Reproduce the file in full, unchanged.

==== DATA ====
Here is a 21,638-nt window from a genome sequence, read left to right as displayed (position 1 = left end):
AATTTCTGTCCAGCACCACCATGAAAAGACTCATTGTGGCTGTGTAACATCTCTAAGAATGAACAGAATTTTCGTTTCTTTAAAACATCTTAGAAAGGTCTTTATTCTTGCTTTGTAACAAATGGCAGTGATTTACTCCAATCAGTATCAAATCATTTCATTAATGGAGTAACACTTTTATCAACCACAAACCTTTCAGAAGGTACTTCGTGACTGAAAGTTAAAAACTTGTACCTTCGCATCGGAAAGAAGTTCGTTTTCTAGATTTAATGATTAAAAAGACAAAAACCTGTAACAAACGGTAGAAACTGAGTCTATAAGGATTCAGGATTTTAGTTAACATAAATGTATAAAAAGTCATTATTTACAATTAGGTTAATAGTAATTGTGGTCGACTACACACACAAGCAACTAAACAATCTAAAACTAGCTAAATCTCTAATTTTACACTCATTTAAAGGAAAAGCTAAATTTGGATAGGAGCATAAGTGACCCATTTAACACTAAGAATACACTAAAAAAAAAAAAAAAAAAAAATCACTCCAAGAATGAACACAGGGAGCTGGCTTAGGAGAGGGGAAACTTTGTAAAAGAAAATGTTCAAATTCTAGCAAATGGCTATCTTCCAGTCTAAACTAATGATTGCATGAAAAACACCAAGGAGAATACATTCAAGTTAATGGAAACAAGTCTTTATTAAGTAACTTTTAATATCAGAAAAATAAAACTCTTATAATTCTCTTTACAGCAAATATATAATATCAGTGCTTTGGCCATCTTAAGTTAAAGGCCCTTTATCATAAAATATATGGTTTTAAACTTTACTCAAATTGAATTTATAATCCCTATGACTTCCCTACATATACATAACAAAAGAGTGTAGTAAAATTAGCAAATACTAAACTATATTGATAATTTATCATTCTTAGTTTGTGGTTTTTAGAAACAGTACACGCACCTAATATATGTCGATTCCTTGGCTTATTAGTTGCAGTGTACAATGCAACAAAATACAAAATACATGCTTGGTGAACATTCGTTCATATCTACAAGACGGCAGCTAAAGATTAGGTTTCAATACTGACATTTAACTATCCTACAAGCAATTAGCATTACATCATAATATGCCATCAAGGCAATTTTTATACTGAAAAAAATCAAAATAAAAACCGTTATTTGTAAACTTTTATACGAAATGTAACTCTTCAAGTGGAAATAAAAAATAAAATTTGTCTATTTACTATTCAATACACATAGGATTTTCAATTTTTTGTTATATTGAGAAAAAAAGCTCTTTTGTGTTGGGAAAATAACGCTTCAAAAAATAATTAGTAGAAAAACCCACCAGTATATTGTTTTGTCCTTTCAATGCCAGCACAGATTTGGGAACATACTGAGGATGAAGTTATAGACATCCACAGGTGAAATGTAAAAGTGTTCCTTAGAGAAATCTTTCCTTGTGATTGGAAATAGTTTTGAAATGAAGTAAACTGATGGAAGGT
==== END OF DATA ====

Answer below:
Here is a 21,638-nt window from a genome sequence, read left to right as displayed (position 1 = left end):
AATTTCTGTCCAGCACCACCATGAAAAGACTCATTGTGGCTGTGTAACATCTCTAAGAATGAACAGAATTTTCGTTTCTTTAAAACATCTTAGAAAGGTCTTTATTCTTGCTTTGTAACAAATGGCAGTGATTTACTCCAATCAGTATCAAATCATTTCATTAATGGAGTAACACTTTTATCAACCACAAACCTTTCAGAAGGTACTTCGTGACTGAAAGTTAAAAACTTGTACCTTCGCATCGGAAAGAAGTTCGTTTTCTAGATTTAATGATTAAAAAGACAAAAACCTGTAACAAACGGTAGAAACTGAGTCTATAAGGATTCAGGATTTTAGTTAACATAAATGTATAAAAAGTCATTATTTACAATTAGGTTAATAGTAATTGTGGTCGACTACACACACAAGCAACTAAACAATCTAAAACTAGCTAAATCTCTAATTTTACACTCATTTAAAGGAAAAGCTAAATTTGGATAGGAGCATAAGTGACCCATTTAACACTAAGAATACACTAAAAAAAAAAAAAAAAAAAAATCACTCCAAGAATGAACACAGGGAGCTGGCTTAGGAGAGGGGAAACTTTGTAAAAGAAAATGTTCAAATTCTAGCAAATGGCTATCTTCCAGTCTAAACTAATGATTGCATGAAAAACACCAAGGAGAATACATTCAAGTTAATGGAAACAAGTCTTTATTAAGTAACTTTTAATATCAGAAAAATAAAACTCTTATAATTCTCTTTACAGCAAATATATAATATCAGTGCTTTGGCCATCTTAAGTTAAAGGCCCTTTATCATAAAATATATGGTTTTAAACTTTACTCAAATTGAATTTATAATCCCTATGACTTCCCTACATATACATAACAAAAGAGTGTAGTAAAATTAGCAAATACTAAACTATATTGATAATTTATCATTCTTAGTTTGTGGTTTTTAGAAACAGTACACGCACCTAATATATGTCGATTCCTTGGCTTATTAGTTGCAGTGTACAATGCAACAAAATACAAAATACATGCTTGGTGAACATTCGTTCATATCTACAAGACGGCAGCTAAAGATTAGGTTTCAATACTGACATTTAACTATCCTACAAGCAATTAGCATTACATCATAATATGCCATCAAGGCAATTTTTATACTGAAAAAAATCAAAATAAAAACCGTTATTTGTAAACTTTTATACGAAATGTAACTCTTCAAGTGGAAATAAAAAATAAAATTTGTCTATTTACTATTCAATACACATAGGATTTTCAATTTTTTGTTATATTGAGAAAAAAAGCTCTTTTGTGTTGGGAAAATAACGCTTCAAAAAATAATTAGTAGAAAAACCCACCAGTATATTGTTTTGTCCTTTCAATGCCAGCACAGATTTGGGAACATACTGAGGATGAAGTTATAGACATCCACAGGTGAAATGTAAAAGTGTTCCTTAGAGAAATCTTTCCTTGTGATTGGAAATAGTTTTGAAATGAAGTAAACTGATGGAAGGT